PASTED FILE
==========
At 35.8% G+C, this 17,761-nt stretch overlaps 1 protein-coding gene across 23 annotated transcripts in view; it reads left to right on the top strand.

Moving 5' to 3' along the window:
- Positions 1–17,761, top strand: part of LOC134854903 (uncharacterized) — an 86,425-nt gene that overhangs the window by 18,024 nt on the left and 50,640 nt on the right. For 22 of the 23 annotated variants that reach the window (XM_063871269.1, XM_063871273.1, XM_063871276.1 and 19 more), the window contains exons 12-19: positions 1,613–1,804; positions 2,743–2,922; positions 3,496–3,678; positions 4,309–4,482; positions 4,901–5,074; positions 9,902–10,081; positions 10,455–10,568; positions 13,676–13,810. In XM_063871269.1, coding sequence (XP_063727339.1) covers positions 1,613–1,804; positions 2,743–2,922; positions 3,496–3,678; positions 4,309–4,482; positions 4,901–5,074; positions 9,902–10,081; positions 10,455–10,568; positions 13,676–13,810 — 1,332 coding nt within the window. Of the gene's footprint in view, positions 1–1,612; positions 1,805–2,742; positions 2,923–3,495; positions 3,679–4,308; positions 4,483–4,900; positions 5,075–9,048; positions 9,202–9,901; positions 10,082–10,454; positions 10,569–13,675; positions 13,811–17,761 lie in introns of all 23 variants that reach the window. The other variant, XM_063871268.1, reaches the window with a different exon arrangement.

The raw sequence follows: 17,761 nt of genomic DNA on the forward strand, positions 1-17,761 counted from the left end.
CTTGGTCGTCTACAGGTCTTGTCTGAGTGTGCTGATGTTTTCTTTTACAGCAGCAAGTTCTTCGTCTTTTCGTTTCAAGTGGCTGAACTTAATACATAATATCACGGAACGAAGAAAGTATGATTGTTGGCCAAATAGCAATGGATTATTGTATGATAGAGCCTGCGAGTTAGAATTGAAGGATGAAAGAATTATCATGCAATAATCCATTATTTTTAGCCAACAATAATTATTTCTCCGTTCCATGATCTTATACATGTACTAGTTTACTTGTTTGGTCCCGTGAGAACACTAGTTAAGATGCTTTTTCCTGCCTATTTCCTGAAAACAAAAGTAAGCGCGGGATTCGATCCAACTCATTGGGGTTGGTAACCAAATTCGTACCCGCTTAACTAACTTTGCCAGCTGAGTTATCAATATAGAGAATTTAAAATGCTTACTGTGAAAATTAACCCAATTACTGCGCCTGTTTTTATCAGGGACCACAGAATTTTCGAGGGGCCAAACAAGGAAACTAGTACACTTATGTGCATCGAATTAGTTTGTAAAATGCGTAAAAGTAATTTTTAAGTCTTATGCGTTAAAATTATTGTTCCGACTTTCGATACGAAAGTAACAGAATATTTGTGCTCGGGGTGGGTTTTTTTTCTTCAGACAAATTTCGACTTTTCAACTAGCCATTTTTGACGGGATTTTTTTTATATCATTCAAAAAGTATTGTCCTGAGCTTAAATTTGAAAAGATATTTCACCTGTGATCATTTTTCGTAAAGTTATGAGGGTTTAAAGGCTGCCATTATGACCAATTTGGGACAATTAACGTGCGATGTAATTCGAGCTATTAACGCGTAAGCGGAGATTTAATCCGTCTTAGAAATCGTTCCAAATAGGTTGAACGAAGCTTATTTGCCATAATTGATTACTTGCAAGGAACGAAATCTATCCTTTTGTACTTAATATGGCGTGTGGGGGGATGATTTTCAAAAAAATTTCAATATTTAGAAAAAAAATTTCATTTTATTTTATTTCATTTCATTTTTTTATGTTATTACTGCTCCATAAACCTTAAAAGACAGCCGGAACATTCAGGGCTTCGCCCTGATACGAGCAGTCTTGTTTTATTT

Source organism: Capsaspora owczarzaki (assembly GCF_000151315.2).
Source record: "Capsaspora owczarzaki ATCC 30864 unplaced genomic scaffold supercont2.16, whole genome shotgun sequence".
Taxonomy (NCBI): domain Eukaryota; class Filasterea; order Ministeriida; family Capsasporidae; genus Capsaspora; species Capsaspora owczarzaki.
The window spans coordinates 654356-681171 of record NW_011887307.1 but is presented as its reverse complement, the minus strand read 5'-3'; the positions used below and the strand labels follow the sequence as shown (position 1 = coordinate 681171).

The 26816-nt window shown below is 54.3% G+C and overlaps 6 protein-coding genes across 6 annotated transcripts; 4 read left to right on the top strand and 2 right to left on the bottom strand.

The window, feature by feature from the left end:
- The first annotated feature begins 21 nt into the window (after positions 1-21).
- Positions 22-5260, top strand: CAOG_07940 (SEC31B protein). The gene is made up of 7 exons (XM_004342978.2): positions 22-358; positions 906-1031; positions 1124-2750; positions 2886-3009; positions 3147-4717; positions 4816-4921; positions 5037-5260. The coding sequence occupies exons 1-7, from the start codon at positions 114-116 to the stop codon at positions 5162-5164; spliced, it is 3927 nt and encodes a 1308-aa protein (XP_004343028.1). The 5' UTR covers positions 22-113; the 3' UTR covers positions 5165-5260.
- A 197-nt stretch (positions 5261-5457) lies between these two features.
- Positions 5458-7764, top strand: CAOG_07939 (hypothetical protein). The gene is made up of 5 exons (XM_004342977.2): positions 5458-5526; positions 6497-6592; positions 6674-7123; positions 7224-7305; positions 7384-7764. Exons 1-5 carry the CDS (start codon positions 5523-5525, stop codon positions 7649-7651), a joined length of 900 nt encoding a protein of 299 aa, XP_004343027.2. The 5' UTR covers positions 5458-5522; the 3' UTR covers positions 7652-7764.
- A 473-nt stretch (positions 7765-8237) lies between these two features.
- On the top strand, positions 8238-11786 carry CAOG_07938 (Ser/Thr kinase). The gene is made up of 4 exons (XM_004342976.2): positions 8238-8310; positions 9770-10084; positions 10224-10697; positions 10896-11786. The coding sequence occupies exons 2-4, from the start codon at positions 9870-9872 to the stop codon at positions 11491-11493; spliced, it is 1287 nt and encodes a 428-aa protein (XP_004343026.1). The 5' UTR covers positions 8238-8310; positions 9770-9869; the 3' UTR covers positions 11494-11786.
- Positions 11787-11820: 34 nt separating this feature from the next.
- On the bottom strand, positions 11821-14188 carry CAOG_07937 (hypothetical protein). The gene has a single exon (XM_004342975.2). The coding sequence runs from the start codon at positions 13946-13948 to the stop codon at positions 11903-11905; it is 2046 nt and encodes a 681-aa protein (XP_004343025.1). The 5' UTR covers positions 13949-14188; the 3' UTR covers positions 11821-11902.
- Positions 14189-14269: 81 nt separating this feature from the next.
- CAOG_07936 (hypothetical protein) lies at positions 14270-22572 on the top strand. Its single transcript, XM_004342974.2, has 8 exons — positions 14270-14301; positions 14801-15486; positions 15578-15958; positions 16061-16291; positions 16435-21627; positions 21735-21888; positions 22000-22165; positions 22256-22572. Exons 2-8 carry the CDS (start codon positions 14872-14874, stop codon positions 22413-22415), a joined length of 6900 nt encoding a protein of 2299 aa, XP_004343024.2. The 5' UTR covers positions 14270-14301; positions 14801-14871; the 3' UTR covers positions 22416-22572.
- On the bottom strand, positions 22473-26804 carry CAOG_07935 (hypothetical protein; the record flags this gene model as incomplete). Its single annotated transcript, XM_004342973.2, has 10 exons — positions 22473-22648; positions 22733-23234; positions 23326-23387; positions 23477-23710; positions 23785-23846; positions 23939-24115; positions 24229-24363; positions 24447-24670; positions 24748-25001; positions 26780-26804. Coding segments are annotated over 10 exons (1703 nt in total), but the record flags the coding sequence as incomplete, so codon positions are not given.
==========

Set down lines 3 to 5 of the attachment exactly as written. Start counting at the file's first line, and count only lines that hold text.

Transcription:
- Positions 1–17,761, top strand: part of LOC134854903 (uncharacterized) — an 86,425-nt gene that overhangs the window by 18,024 nt on the left and 50,640 nt on the right. For 22 of the 23 annotated variants that reach the window (XM_063871269.1, XM_063871273.1, XM_063871276.1 and 19 more), the window contains exons 12-19: positions 1,613–1,804; positions 2,743–2,922; positions 3,496–3,678; positions 4,309–4,482; positions 4,901–5,074; positions 9,902–10,081; positions 10,455–10,568; positions 13,676–13,810. In XM_063871269.1, coding sequence (XP_063727339.1) covers positions 1,613–1,804; positions 2,743–2,922; positions 3,496–3,678; positions 4,309–4,482; positions 4,901–5,074; positions 9,902–10,081; positions 10,455–10,568; positions 13,676–13,810 — 1,332 coding nt within the window. Of the gene's footprint in view, positions 1–1,612; positions 1,805–2,742; positions 2,923–3,495; positions 3,679–4,308; positions 4,483–4,900; positions 5,075–9,048; positions 9,202–9,901; positions 10,082–10,454; positions 10,569–13,675; positions 13,811–17,761 lie in introns of all 23 variants that reach the window. The other variant, XM_063871268.1, reaches the window with a different exon arrangement.

The raw sequence follows: 17,761 nt of genomic DNA on the forward strand, positions 1-17,761 counted from the left end.
CTTGGTCGTCTACAGGTCTTGTCTGAGTGTGCTGATGTTTTCTTTTACAGCAGCAAGTTCTTCGTCTTTTCGTTTCAAGTGGCTGAACTTAATACATAATATCACGGAACGAAGAAAGTATGATTGTTGGCCAAATAGCAATGGATTATTGTATGATAGAGCCTGCGAGTTAGAATTGAAGGATGAAAGAATTATCATGCAATAATCCATTATTTTTAGCCAACAATAATTATTTCTCCGTTCCATGATCTTATACATGTACTAGTTTACTTGTTTGGTCCCGTGAGAACACTAGTTAAGATGCTTTTTCCTGCCTATTTCCTGAAAACAAAAGTAAGCGCGGGATTCGATCCAACTCATTGGGGTTGGTAACCAAATTCGTACCCGCTTAACTAACTTTGCCAGCTGAGTTATCAATATAGAGAATTTAAAATGCTTACTGTGAAAATTAACCCAATTACTGCGCCTGTTTTTATCAGGGACCACAGAATTTTCGAGGGGCCAAACAAGGAAACTAGTACACTTATGTGCATCGAATTAGTTTGTAAAATGCGTAAAAGTAATTTTTAAGTCTTATGCGTTAAAATTATTGTTCCGACTTTCGATACGAAAGTAACAGAATATTTGTGCTCGGGGTGGGTTTTTTTTCTTCAGACAAATTTCGACTTTTCAACTAGCCATTTTTGACGGGATTTTTTTTATATCATTCAAAAAGTATTGTCCTGAGCTTAAATTTGAAAAGATATTTCACCTGTGATCATTTTTCGTAAAGTTATGAGGGTTTAAAGGCTGCCATTATGACCAATTTGGGACAATTAACGTGCGATGTAATTCGAGCTATTAACGCGTAAGCGGAGATTTAATCCGTCTTAGAAATCGTTCCAAATAGGTTGAACGAAGCTTATTTGCCATAATTGATTACTTGCAAGGAACGAAATCTATCCTTTTGTACTTAATATGGCGTGTGGGGGGATGATTTTCAAAAAAATTTCAATATTTAGAAAAAAAATTTCATTTTATTTTATTTCATTTCATTTTTTTATGTTATTACTGCTCCATAAACCTTAAAAGACAGCCGGAACATTCAGGGCTTCGCCCTGATACGAGCAGTCTTGTTTTATTT